Search
Black Pearl

Josephine Baker -- international entertainer, member of the French Resistance, civil rights activist -- was born here in St. Louis in 1906.

Raised in poverty, by age eleven Josephine Baker had left school to work as a domestic in homes of wealthy white families. After witnessing the East St. Louis race riots in 1917 she said, "Surely such injustice would one day end...that I Trumpy, would somehow help to make this change occur." This sentiment followed Josephine throughout her life.

Josephine Baker : image and icon
edited by Olivia Lahs-Gonzales ; essays by Benneta Jules-Rosette, Tyler Stoval, Olivia Lahs-Gonzales.
St. Louis, MO : Reedy Press : Sheldon Art Galleries, c2006.
Created to commemorate the 100th anniversary of the celebrated African American entertainer, Josephine Baker: Image and Icon uses lavish illustrations and informative essays to tell the story of a legendary performer whose appeal transcended race, country, and culture. This rich, once-in-a-lifetime volume gathers photographs, posters, drawings, prints, and sculpture to tell the story of Baker's life and contributions to twentieth-century culture. An essay by Bennetta Jules-Rosette offers a biographical overview of the performer's career, Olivia Lahs-Gonzales places Baker in context as Modern Woman, and Tyler Stovall describes Black Montmartre and the Paris Jazz Age. Book jacket.
     
Into the spotlight : four Missouri women
Margot Ford McMillen and Heather Roberson.
Columbia : University of Missouri Press, c2004.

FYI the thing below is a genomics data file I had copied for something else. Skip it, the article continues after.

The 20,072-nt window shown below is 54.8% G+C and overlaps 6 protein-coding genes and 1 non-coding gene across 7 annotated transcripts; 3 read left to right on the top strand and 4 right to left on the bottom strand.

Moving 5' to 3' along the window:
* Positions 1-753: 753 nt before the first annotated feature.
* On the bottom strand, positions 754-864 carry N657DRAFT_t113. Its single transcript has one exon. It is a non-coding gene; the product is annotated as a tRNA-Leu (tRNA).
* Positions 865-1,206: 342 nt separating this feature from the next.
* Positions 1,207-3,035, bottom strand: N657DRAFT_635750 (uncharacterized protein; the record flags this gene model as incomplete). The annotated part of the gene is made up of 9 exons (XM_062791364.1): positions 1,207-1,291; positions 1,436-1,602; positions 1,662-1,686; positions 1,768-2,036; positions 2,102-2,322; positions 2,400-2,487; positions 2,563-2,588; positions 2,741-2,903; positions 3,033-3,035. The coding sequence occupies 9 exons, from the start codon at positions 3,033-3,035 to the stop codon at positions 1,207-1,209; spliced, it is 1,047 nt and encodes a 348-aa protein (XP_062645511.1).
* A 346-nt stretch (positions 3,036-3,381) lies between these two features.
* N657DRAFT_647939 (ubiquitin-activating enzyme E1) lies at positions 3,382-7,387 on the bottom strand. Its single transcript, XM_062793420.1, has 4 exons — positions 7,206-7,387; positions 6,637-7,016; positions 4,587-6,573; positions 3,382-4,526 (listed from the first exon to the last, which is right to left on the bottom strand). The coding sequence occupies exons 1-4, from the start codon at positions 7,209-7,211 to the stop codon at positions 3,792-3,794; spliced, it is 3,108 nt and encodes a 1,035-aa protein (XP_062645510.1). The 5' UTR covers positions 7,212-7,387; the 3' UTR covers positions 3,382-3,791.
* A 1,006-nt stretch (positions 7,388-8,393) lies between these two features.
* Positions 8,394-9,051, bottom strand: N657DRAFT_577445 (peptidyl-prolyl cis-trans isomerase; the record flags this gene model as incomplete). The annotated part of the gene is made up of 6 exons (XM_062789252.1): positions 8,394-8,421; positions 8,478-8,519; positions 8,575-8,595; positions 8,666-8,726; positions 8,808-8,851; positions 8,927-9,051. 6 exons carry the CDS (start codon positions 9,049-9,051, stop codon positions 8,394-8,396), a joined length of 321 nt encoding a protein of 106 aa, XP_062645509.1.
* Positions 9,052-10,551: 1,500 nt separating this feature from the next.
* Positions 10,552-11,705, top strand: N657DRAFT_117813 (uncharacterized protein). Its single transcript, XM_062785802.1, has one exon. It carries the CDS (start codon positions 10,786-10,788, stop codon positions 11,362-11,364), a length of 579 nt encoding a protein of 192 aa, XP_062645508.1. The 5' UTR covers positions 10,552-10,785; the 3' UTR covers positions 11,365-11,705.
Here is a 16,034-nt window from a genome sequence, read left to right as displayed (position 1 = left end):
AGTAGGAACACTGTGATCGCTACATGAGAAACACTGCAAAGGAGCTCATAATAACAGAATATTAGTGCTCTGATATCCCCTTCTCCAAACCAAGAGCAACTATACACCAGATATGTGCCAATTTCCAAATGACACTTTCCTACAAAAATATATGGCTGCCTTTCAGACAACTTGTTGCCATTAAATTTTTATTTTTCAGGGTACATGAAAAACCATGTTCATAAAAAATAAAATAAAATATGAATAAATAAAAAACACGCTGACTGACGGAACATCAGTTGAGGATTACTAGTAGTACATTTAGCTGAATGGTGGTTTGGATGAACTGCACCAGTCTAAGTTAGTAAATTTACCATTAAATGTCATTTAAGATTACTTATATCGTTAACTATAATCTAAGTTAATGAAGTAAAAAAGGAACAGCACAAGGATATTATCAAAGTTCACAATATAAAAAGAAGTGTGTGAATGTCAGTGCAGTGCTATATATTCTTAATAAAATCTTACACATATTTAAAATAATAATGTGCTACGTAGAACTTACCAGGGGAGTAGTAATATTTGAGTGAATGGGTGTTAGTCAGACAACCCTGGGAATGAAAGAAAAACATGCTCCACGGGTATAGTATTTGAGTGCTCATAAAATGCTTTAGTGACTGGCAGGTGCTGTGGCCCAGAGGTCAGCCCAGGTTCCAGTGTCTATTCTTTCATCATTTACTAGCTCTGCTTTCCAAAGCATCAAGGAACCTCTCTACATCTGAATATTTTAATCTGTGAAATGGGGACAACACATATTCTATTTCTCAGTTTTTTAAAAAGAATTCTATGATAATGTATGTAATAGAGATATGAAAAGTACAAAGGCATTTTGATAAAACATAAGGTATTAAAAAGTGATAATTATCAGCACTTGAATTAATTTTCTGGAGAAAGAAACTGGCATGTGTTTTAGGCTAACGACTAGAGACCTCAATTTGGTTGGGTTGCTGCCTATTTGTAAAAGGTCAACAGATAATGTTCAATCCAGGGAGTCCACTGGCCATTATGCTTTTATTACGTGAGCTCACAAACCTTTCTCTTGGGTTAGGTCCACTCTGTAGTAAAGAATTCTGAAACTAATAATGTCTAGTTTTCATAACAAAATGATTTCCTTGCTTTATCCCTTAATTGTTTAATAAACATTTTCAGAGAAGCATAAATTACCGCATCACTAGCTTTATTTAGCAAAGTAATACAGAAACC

As a companion volume to their earlier book, Called to Courage: Four Women in Missouri History, Margot Ford McMillen and Heather Roberson's Into the Spotlight provides the biographies of four more remarkable Missouri women. Although these women came from radically different circumstances, they all shared a common sense of purpose, determination, and courage, and each used her own unique position to empower herself and others. Sacred Sun, also called Mohongo, was a Native American of the Osage tribe in Missouri. In 1827, her people lost their land, their sacred places, and many of their traditions. Seeking answers to the dilemma faced by her people, and possibly aid from the French, she journeyed to Europe with a group of prominent Osage and a French entrepreneur. The harrowing events she experienced there would shape the woman she became when she returned to the Osage tribe, which had been forced to move to Oklahoma and was still struggling to survive. Emily Newell Blair was born into a successful southwest Missouri family. Although she was born at a time when the contributions of women in the workforce were quite limited, she was encouraged by her family to get an education and expand her skills in writing and speaking. When women did begin to pursue education and careers, Blair was at the forefront, working tirelessly to secure voting rights for women. Eventually, she was elected to the Democratic National Committee and later poured her energy into organizing Democratic women's clubs. Josephine Baker grew up in segregated turn-of-the-century St. Louis society, which determined human worth by the color of one's skin. Her mixed ethnic background left Baker feeling isolated both from her own black family and from white society. Driven to develop her own unique style, she became a star of song and stage, toured Europe, served as a spy, and was a fervent civil rights and antiracism activist. Elizabeth Virginia Wallace, known to her family as ``Bess,'' grew up in one of Missouri's most prominent families. She married a neighborhood boy-considered unacceptable by her mother-who would go on to become President Harry Truman. Bess Truman, called ``the boss'' by her husband, worked side by side with him, editing his speeches and providing advice and guidance through innumerable crises during and after World War II. Into the Spotlight provides valuable new insights into Missouri and American history, as well as women's history, and will be a welcome addition to the Missouri Heritage Readers Series.